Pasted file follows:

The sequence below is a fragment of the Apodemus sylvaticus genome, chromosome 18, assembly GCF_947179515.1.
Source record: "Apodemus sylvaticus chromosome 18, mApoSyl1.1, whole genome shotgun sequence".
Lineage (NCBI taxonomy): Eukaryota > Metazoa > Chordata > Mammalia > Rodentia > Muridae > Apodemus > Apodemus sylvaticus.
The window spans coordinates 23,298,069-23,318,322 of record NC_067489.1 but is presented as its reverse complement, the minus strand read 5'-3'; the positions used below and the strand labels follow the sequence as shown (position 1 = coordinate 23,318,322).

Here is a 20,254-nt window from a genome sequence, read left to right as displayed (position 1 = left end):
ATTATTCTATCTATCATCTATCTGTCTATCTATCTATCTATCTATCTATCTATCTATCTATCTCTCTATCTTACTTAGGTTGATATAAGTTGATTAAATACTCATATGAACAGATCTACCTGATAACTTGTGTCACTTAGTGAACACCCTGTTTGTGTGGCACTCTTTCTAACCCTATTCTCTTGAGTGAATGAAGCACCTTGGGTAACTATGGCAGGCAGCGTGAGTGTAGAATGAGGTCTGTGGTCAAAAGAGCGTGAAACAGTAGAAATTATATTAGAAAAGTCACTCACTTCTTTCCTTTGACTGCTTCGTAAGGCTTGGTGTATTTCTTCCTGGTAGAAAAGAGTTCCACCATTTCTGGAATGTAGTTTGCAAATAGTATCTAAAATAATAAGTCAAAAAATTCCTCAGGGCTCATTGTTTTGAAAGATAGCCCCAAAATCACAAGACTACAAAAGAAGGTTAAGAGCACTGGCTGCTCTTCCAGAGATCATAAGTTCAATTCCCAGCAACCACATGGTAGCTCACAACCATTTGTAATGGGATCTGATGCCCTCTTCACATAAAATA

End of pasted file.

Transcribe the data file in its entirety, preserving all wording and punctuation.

The sequence below is a fragment of the Apodemus sylvaticus genome, chromosome 18, assembly GCF_947179515.1.
Source record: "Apodemus sylvaticus chromosome 18, mApoSyl1.1, whole genome shotgun sequence".
Lineage (NCBI taxonomy): Eukaryota > Metazoa > Chordata > Mammalia > Rodentia > Muridae > Apodemus > Apodemus sylvaticus.
The window spans coordinates 23,298,069-23,318,322 of record NC_067489.1 but is presented as its reverse complement, the minus strand read 5'-3'; the positions used below and the strand labels follow the sequence as shown (position 1 = coordinate 23,318,322).

Here is a 20,254-nt window from a genome sequence, read left to right as displayed (position 1 = left end):
ATTATTCTATCTATCATCTATCTGTCTATCTATCTATCTATCTATCTATCTATCTATCTATCTCTCTATCTTACTTAGGTTGATATAAGTTGATTAAATACTCATATGAACAGATCTACCTGATAACTTGTGTCACTTAGTGAACACCCTGTTTGTGTGGCACTCTTTCTAACCCTATTCTCTTGAGTGAATGAAGCACCTTGGGTAACTATGGCAGGCAGCGTGAGTGTAGAATGAGGTCTGTGGTCAAAAGAGCGTGAAACAGTAGAAATTATATTAGAAAAGTCACTCACTTCTTTCCTTTGACTGCTTCGTAAGGCTTGGTGTATTTCTTCCTGGTAGAAAAGAGTTCCACCATTTCTGGAATGTAGTTTGCAAATAGTATCTAAAATAATAAGTCAAAAAATTCCTCAGGGCTCATTGTTTTGAAAGATAGCCCCAAAATCACAAGACTACAAAAGAAGGTTAAGAGCACTGGCTGCTCTTCCAGAGATCATAAGTTCAATTCCCAGCAACCACATGGTAGCTCACAACCATTTGTAATGGGATCTGATGCCCTCTTCACATAAAATA